The musculoskeletal system allows our bodies to move in amazing ways. It includes over 650 muscles, 206 bones, tendons, ligaments, cartilage, connective tissue, and joints. When a serious injury occurs within the musculoskeletal system, special surgery may be required.
The field of orthopedic surgery, also known as orthopedics, isn’t a single surgical procedure but rather the term for a wide range of surgeries. Here’s a closer look at some common types of orthopedic surgery, how they help a person get back on their feet and what a person can expect during recovery.
Knees suffer a lot of injuries. They help support the load of the body and move in dynamic ways. Over time, wear and tear can impact the functioning of the knee and cause a significant amount of pain. Ultimately, a person may need knee replacement surgery, particularly in cases of severe osteoarthritis.
After an orthopedic surgeon does a thorough physical examination, age and daily activities will also help determine if knee replacement is the best option. The procedure involves resurfacing the knee bones that have been damaged. The surgeon will use either plastic or metal parts to replace the kneecap and portions at the ends of the knee bones.
The recovery period for knee replacement can be lengthy. Usually, patients will have to spend a night or two in the hospital for observation. Patients must refrain from using the knee just after surgery and then go through physical therapy to slowly regain use. While you are on bedrest a continuous passive motion (CPM) machine may be used to been the therapy. If the patient is experiencing pain, medications may be prescribed so that the physical therapy can be completed.
Hip and knee replacement are the same in that they provide significant pain relief and increased mobility. Hip replacement is not typically the first mode of treatment. However, if there is significant joint damage or pain impacts daily functions it’s sometimes recommended. A hip fracture or arthritis may also lead to replacement surgery.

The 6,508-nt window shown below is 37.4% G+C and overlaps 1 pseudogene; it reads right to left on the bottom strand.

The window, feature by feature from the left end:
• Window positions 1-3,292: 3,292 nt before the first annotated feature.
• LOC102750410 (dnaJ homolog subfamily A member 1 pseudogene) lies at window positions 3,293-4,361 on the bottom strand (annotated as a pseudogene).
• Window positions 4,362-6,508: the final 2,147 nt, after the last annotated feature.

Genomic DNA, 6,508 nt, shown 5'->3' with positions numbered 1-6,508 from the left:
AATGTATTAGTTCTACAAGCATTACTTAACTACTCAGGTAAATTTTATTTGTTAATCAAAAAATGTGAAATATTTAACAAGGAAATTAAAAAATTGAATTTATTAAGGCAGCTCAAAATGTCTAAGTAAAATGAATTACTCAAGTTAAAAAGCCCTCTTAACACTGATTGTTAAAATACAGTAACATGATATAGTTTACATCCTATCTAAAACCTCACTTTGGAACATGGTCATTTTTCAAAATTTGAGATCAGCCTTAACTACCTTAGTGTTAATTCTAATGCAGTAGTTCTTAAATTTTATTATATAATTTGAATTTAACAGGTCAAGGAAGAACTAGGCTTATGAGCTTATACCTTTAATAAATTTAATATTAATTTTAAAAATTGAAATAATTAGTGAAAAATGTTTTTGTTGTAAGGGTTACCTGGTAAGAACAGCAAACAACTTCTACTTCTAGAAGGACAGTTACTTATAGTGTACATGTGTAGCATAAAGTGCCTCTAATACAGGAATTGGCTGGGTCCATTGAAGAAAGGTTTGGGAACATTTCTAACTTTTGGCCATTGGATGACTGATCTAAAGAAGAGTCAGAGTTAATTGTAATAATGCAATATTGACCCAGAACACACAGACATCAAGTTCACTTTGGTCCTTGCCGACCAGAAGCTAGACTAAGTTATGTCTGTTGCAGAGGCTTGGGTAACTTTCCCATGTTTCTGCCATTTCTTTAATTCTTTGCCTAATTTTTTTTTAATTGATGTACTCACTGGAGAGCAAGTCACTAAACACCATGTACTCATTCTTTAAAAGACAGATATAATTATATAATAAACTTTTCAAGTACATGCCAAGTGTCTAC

During hip replacement, also known as total hip arthroplasty, the damaged hip joint is removed and replaced with a metal and/or ceramic prosthetic joint. The prosthetic joint is either fused to surrounding bones using surgical cement or positioned next to a porous surface to naturally fuse. Today, minimally invasive procedures are used so that only one or two small incisions are made.
Recovery after hip replacement includes spending several days in the hospital. While there the patient meets with a physical therapist and begins moving the joint as soon as possible. The physical therapist will create an exercise regimen that must be followed at home. It can take a few months to fully regain strength and mobility.
Soft Tissue Repair
When a ligament or tendon is torn soft tissue repair surgery is used to correct the tear. Torn ligaments are common in the knees and ankles, which can impair movement and joint stability. Anterior cruciate ligament (ACL) repair is an example of this type of surgery.
Soft tissue repair surgeries are reconstructive and may involve replacing the ligament with soft tissue from another area of the body. Arthoscopy is generally used so that the surgeon can observe the damage before the surgery.
Like replacement surgeries, soft tissue repair takes time to heal. After the surgery is complete a brace is usually worn to minimize movement while the joint heals. Physical therapy is also needed so that the patient regains use of the joint. Major progress can be made within weeks of the surgery, but full recovery will take at least a few months.
Bone Fracture Repair
For many bone fractures, an orthopedic surgeon can use non-invasive techniques to reset the bone before placing a cast. However, some bone fracture cases require surgery to correction alignment and ensure the fracture heals correctly.
Bone fracture repair can happen anywhere in the body. It involves the use of pins, screws and metal plates to reposition the bones and hold them in place.
Recovery after bone fracture repair largely depends on the extent of the injury and its location. Typically, the recovery period is 6-8 weeks. Physical therapy may also be needed afterward to help the patient regain full mobility.